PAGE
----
Writer-director of Shaun of the Dead and Hot Fuzz, not to mention cult television series Spaced, Edgar Wright is a comedy-writing hero to many. Which of course means that any forthcoming project from the funny Simon Pegg collaborator is going to be met with eager anticipation.
Having tweeted relentlessly about the film for months on end, Wright’s latest feature – Scott Pilgrim vs. the World – is now here. But, although it has unmistakeable touches of the British comedy genius, Scott Pilgrim is very different to anything you might expect. For a start, it doesn’t star Simon Pegg.
Based on a comic book (aren’t most films these days?), Scott Pilgrim takes place in an invented world that exists somewhere between fantasy and reality.
When Scott Pilgrim (Michael Cera) falls for a girl that’s seemingly out of his league, she instructs him that in order to date her, he must defeat her seven evil exes. In true video game fashion, Scotty high-kicks, uppercuts and fast fist-fights his way through the movie, despatching foes one by one, end-of-level-enemy style, until they’re all finished off, he’s learned some valuable growing-up lessons and won the woman of his dreams.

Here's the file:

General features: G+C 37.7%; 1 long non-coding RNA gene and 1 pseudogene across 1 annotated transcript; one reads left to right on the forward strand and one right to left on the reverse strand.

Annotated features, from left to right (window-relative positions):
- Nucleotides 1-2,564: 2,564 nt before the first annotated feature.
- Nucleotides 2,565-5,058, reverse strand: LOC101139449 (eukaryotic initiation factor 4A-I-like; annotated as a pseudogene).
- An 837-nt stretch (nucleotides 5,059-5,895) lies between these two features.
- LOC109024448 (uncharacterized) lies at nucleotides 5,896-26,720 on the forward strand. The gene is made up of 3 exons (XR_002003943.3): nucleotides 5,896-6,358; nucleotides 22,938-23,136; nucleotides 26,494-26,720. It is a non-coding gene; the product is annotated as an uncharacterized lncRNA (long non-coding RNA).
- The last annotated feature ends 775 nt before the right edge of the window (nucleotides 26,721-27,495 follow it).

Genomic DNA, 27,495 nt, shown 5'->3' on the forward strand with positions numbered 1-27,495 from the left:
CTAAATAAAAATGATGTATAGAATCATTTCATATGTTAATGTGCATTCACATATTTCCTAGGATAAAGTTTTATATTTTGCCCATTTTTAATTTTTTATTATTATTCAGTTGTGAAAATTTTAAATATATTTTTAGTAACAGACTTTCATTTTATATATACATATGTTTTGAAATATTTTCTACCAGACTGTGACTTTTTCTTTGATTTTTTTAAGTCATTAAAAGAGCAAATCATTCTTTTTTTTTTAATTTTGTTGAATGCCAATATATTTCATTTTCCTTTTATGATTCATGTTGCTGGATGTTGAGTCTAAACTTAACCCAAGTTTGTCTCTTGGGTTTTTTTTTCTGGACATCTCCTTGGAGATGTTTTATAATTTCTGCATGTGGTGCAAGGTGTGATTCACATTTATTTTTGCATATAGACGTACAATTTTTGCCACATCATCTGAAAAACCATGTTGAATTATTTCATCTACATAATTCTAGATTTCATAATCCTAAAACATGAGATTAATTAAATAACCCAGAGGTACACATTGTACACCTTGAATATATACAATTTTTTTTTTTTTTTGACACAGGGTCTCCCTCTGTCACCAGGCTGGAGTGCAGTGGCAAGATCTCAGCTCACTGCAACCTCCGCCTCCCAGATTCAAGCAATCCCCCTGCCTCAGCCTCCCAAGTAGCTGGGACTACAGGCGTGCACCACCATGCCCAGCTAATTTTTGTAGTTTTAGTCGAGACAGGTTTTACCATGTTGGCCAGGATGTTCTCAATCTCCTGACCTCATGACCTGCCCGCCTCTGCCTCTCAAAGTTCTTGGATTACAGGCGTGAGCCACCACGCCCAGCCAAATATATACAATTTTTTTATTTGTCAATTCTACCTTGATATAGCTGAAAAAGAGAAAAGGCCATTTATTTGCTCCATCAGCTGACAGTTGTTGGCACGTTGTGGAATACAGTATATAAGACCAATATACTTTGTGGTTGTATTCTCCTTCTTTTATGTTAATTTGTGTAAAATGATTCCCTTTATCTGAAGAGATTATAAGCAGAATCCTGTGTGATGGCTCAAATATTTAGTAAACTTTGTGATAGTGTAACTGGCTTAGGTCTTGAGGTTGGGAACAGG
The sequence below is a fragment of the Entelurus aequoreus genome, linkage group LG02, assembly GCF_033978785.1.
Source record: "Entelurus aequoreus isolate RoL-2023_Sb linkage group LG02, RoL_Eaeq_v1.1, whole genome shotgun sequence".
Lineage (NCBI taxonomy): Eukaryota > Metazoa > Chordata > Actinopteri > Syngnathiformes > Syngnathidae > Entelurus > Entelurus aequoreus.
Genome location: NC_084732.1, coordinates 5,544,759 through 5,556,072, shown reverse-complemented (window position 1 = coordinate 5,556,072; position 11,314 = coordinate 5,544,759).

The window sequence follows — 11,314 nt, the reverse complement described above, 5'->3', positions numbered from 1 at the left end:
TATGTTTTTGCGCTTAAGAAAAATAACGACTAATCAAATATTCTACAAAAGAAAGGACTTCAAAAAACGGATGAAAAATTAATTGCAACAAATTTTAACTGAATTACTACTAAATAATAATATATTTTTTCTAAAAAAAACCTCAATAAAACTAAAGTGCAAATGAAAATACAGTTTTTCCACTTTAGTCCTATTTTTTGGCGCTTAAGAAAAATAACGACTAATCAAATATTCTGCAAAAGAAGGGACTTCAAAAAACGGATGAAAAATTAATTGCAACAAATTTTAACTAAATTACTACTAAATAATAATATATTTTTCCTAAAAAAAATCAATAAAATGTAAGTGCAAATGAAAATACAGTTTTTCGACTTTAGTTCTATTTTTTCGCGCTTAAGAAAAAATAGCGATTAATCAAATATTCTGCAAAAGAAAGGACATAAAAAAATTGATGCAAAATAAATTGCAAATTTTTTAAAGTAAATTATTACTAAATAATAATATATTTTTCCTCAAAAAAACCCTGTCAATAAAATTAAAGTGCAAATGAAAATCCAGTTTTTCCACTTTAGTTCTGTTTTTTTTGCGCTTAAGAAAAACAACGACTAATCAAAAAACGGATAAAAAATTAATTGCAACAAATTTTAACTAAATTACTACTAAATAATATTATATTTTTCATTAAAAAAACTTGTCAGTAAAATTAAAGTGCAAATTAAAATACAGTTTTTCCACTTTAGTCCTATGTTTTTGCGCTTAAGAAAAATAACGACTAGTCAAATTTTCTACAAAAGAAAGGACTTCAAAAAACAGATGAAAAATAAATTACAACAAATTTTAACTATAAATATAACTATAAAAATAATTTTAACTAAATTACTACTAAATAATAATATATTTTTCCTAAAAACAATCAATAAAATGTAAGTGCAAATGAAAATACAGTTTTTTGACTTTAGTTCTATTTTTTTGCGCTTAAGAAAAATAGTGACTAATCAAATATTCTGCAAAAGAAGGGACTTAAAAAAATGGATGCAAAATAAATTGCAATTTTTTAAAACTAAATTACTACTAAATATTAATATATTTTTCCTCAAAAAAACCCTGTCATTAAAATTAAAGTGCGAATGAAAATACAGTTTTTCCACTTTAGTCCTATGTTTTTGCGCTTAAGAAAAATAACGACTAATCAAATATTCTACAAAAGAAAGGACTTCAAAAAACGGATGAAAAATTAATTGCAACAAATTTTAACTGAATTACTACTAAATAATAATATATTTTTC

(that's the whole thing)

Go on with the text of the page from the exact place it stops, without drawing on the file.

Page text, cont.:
Scott Pilgrim is best enjoyed through eyes that watch without questioning why. It effectively captures a comic book feel, cleverly weaving the computer game motif throughout -with coins dropping for every baddie done away with, stylised fighting and inventive visual effects.
Elements of magic realism add a really intriguing dimension to the film, making it feel fresh and original but the curious pacing, which drags through the first four fights then speeds through the next three, makes it feel an odd mix of tedious and rushed.
Michael Cera – so charming and funny in Juno – is less so here. He wrongfoots the audience early on and we are never sure how to feel about him. At the start, he seems cruel and ever-so-slightly sleazy, creeping the audience out and making it really hard to cultivate trust in – and empathy for – him as the film progresses. You keep expecting him to get his comeuppance and yet he never does. The film’s ending offers him slight redemption but the film’s problematic opening confuses our feelings.
Also starring Anna Kendrick, Kieran Culkin, Jason Schwartzman and Chris Evans, Scott Pilgrim is an interesting and imaginative comic book adaptation that is perhaps best regarded as most accomplished when seen as an innovative exercise in mainstream filmmaking. As far as entertainment value goes, it’s fair to say it struggles.